It is estimated that you have a 1 in 16 risk of becoming a victim of crime in Tulsa. Let's take a look at some Tulsa crime statistics: The number of violent offenses per 100,000 inhabitants is 1,065 (3rd most dangerous in OK). The number of property offenses per 100,000 individuals is 5,430. (4th most dangerous in OK).
Tulsa has one of the highest rates of gun violence in the country. There are approximately 4 guns for every 10 people in Tulsa. This is more than twice the national average.
Crime in Tulsa is on the rise. In 2007, there were 35 homicides reported by the Tulsa Police Department. That is up from 28 in 2006 and 17 in 2005. The number of robberies increased from 2,026 to 2,127, and the number of assaults rose from 8,016 to 8,176.
There have been several high-profile crimes in Tulsa over the years. These include the Tulsa Race Massacre of 1921, where whites killed blacks during riots after the death of Charles "Calvin" Buckley, who was shot while trying to protect his wife from being raped. In 1999, the Notorious B.I.G. was shot dead in a drive-by shooting just outside Tulsa. In 2004, Michael Jackson was treated at a hospital in Tulsa following a cardiac arrest. He died several days later.
Tulsa is ranked first on Law Enforcement Magazine's list of "Top 10 Most Dangerous Cities".
There is a one in sixteen probability of becoming a victim of either violent or property crime in this area. More than 98 percent of Oklahoma municipalities have lower crime rates than Tulsa. In fact, NeighborhoodScout discovered Tulsa to be one of the top 100 most hazardous cities in the United States after researching risky places to live. The site's ranking is based on statistics from the Federal Bureau of Investigation (FBI) and the Department of Homeland Security.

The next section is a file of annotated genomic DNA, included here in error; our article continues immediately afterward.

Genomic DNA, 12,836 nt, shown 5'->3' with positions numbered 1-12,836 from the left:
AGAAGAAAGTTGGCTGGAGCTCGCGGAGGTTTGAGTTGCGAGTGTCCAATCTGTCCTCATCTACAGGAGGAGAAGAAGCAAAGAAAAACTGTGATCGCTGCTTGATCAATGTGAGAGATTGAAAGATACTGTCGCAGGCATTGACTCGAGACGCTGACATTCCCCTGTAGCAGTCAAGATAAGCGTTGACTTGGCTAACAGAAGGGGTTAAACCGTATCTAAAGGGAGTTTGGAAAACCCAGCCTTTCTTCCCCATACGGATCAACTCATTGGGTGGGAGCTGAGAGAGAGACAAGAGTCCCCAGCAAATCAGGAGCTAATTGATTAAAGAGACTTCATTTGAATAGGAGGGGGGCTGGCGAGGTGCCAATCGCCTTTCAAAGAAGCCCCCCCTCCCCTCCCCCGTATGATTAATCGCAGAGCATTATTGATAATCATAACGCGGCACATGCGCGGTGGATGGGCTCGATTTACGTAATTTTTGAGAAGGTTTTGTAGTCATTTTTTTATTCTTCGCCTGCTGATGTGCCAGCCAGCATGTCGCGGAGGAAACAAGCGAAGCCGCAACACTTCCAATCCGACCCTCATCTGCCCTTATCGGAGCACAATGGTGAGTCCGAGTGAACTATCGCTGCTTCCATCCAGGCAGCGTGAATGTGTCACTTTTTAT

Tulsa has the highest percentage of its population living below the poverty line among Census-defined cities in Oklahoma. Close to 26 percent of Tulsans live in poverty, compared to an state average of 12 percent.
Crime is extremely high in Tulsa because: (1) there is much drug activity in the city; and (2) there is much violence associated with gangs here. There are several areas within the city where it is not safe for people to walk at night. Many neighborhoods are not well maintained, which causes many problems with vandalism and crime.
There are three main factors that lead up to danger when living in Tulsa: drugs, gangs, and poverty. Drugs have become a huge problem in this city, especially since the beginning of the 21st century. Although it is possible to find drugs everywhere you go in Tulsa, they are mostly sold in street markets near where people live or work. This leads to drug dealing causing problems with violence and crime.
Gangs are very active in Tulsa.
Tulsa has many reasons to enjoy it, but it also has among of the state's highest crime rates. This is higher than most other large cities in Oklahoma and in Texas.
Crime is rampant in Tulsa because there are so many opportunities for criminals to make money by doing wrong. From illegal drug sales to prostitution, every type of crime can be found in this city. In fact, there are more than 100 areas within Tulsa where drugs are sold illegally. Many of these places also sell weapons and provide other services that may put your health at risk.